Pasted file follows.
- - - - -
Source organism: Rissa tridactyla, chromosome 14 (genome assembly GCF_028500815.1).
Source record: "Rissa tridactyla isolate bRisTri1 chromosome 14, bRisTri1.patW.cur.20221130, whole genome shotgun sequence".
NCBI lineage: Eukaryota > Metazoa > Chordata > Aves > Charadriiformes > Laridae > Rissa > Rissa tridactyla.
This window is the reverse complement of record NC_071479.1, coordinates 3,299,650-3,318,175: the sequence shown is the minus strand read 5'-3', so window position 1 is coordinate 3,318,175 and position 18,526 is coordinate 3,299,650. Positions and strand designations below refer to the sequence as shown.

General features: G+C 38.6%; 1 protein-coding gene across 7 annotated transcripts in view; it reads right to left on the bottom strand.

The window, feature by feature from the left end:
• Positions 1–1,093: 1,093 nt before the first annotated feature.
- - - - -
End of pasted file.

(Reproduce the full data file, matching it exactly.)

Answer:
Source organism: Rissa tridactyla, chromosome 14 (genome assembly GCF_028500815.1).
Source record: "Rissa tridactyla isolate bRisTri1 chromosome 14, bRisTri1.patW.cur.20221130, whole genome shotgun sequence".
NCBI lineage: Eukaryota > Metazoa > Chordata > Aves > Charadriiformes > Laridae > Rissa > Rissa tridactyla.
This window is the reverse complement of record NC_071479.1, coordinates 3,299,650-3,318,175: the sequence shown is the minus strand read 5'-3', so window position 1 is coordinate 3,318,175 and position 18,526 is coordinate 3,299,650. Positions and strand designations below refer to the sequence as shown.

General features: G+C 38.6%; 1 protein-coding gene across 7 annotated transcripts in view; it reads right to left on the bottom strand.

The window, feature by feature from the left end:
• Positions 1–1,093: 1,093 nt before the first annotated feature.